Sustainable Development Goal 10 aims to reduce inequalities within and among countries by the year 2030. The intention of this goal is to allow individuals in all countries to flourish by mitigating or nullifying the effects of financial and social discrimination and promoting inclusive policy-making.1


BY 20302
  • Reduce income inequality by improving and sustaining income growth for the population living below the national averages.
  • Promote equal opportunities for all by eliminating discriminatory practices and advocating for inclusive legislation.
  • Encourage development assistance and investment in least developing countries, particularly through financial flow and foreign direct investment
  • Promote social, economic, and political inclusion, irrespective of age, sex, disability, ethnicity, origin, economic status, etc…
  • Facilitate safe migration policies to ensure the health and safety of migrants.


Reducing inequalities is essential to improving the quality of life for those who have historically been marginalised due to their sex, age, ethnic origin, economic status or religion. Despite global efforts to combat discrimination, the practice remains widespread, with groups such as women and those with disabilities experiencing heightened risk.12 This can be partially attributed to societal patterns of discrimination passed intergenerationally. According to UNICEF, this necessitates early childhood intervention to break intergenerational inequality, which they argue begins at birth.13

making those with disabilities one of the largest minority groups in the world.14 People with disabilities are often met with structural barriers inhibiting their full participation in society. This may include discriminatory healthcare policies, lack of access to transportation, and exclusion from education and employment. According to the World Health Organisation, under international human rights law countries have an obligation to address health inequity for persons with disabilities and states that disability inclusion is necessary to achieve the Sustainable Development Goals15


Income inequality has increased with the world’s richest 1 percent owning nearly half of the worlds wealth and workers share of income suffering significant erosion. Income impacts nearly every aspect of inequality and acts as both a driver and a measure of inequality indicators. For example, income inequality can lead to financial and social discrimination which fuel growing gaps – such as the digital divide or inequalities of opportunity. Moreover, it can impact an individual’s ability to access basic services, such as healthcare and education, which in turn drive this inequality higher. According to the United Nations, income inequality can also sow social discord and uncertainty, with growing evidence attributing high levels of income inequality to the rise in extreme nationalism and nativism, currently dividing many countries.17 Income inequality is pervasive and threatens the prosperity and quality of life of everyday citizens.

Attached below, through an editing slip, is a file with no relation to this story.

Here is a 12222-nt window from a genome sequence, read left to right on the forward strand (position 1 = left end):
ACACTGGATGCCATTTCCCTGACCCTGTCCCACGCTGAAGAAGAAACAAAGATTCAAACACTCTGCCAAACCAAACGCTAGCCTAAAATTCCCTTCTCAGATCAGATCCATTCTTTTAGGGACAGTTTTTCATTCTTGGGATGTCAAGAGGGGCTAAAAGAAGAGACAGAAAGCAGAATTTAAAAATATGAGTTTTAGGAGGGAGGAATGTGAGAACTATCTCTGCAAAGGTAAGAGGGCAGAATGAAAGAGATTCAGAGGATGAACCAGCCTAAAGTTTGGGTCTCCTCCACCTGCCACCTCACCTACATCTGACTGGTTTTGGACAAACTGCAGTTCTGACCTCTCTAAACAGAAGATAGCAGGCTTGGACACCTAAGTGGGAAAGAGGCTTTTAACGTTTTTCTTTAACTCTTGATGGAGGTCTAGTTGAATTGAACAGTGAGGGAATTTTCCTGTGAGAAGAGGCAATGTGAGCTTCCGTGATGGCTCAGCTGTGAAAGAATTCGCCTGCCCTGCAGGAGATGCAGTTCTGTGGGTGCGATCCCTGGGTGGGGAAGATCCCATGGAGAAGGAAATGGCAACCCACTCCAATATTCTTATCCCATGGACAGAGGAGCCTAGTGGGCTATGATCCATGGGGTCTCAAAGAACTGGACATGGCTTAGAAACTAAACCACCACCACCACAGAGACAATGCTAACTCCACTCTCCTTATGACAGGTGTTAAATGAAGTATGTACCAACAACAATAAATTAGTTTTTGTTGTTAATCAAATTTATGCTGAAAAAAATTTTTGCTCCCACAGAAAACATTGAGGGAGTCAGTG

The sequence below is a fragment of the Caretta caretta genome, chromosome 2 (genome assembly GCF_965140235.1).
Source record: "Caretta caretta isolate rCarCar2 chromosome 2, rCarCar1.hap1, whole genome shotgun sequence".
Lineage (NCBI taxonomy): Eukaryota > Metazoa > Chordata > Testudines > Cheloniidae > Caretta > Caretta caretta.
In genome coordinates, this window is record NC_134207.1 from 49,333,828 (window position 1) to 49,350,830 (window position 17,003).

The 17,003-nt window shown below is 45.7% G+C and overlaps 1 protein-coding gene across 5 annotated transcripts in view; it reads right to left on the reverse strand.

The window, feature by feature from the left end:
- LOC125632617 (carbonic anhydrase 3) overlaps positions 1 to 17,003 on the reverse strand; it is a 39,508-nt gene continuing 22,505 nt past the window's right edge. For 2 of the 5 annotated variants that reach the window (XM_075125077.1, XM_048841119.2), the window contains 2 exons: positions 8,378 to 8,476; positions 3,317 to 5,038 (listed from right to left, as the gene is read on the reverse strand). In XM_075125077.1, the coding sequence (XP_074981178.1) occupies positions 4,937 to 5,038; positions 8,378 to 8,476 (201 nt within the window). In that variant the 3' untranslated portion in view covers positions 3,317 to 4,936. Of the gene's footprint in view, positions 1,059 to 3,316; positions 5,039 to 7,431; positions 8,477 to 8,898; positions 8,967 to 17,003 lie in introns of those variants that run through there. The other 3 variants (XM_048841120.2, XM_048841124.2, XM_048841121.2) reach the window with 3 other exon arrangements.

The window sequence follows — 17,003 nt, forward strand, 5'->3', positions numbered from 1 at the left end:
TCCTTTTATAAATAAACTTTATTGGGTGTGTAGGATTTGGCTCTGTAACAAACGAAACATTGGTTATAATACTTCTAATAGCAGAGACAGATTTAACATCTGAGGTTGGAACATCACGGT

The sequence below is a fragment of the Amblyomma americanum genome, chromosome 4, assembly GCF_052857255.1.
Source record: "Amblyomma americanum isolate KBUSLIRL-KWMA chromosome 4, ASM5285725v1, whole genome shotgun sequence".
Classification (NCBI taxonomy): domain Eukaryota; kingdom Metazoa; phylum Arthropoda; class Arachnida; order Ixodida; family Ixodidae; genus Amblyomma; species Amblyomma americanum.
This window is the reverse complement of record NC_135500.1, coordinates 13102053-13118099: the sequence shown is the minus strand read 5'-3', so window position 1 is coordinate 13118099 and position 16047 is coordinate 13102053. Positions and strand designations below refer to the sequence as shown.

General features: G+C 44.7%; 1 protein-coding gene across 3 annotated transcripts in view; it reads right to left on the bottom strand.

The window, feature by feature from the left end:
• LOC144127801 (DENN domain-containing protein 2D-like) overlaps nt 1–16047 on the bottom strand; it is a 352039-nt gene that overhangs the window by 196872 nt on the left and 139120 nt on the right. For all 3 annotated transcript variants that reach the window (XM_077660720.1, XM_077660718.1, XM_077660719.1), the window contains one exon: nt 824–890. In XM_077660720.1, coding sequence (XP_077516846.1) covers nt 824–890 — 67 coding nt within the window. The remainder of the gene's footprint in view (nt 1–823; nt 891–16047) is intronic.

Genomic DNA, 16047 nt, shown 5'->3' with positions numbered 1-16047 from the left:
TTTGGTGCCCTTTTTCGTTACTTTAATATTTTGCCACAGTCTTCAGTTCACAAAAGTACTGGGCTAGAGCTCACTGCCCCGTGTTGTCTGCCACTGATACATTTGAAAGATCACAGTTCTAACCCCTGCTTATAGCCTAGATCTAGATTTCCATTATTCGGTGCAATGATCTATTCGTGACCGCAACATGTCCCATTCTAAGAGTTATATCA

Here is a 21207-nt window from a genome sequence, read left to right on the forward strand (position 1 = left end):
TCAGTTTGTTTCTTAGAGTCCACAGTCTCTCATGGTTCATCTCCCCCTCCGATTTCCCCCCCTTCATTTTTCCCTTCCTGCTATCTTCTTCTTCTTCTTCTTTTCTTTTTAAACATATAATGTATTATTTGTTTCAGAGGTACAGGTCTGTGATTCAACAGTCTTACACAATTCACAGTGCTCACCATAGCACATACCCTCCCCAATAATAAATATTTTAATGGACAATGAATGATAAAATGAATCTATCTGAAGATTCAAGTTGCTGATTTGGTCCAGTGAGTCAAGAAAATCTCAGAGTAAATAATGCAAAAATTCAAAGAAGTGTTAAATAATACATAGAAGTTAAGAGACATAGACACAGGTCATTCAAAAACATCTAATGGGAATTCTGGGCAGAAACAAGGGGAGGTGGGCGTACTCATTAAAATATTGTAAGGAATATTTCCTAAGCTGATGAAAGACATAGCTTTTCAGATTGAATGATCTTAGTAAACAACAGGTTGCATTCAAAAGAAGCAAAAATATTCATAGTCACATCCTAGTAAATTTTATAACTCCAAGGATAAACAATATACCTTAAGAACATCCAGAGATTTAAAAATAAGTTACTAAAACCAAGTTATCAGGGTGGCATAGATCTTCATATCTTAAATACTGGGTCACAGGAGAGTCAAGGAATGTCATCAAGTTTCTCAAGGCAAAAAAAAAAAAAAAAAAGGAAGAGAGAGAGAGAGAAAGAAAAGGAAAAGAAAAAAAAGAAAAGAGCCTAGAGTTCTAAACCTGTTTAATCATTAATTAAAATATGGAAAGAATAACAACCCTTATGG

One of the targets of Sustainable Development Goal 10 is to ensure safe and well-managed migration, including for those forced to flee their home countries. In May of 2022, 6 million refugees from Ukraine were recorded fleeing to other countries, predominantly women and children.18 This conflict has contributed to the growing proportion of refugees evidenced in the past few years. These refugees rely on safely managed migration policies and routes in order to make safe passage to their final destinations.

The World After COVID-19

The pandemic effected 1.6 billion students, causing education setbacks and risking 17 trillion in lifetime earnings.19 Education inequity between countries was exacerbated by the slower rate of return to school by lower income nations.20 Students in households already effected by discrimination and inequality were the least equipped for remote learning and often had less access to electricity, devices, and household support. These conditions put students during the pandemic at further risk of experiencing economic inequality & learning inequality, laying a negative foundation for future quality of life.


The economic turmoil experienced in the wake of the Covid-19 pandemic and its incredibly slow march to recovery has widened income disparity between and within countries.21 Pandemic unemployment, rising inflation, and supply chain disruption have contributed to rising poverty levels which can affect access to inequality-reducing tools. Rising public debt at the government level can also impact their willingness to invest in social services that benefit vulnerable groups and reduce inequality mechanisms.22


The closure of many borders in order to contain the spread of Covid-19 and its variants led many refugees and migrants to pursue more dangerous migration routes in search of decent work and opportunities. This made 2021 one of the deadliest years on record for migrants; almost 5,900 migrant deaths were recorded that year, the majority of which were on route or through Europe.23


Reducing Health Inequalities – Salvation Army Hospitals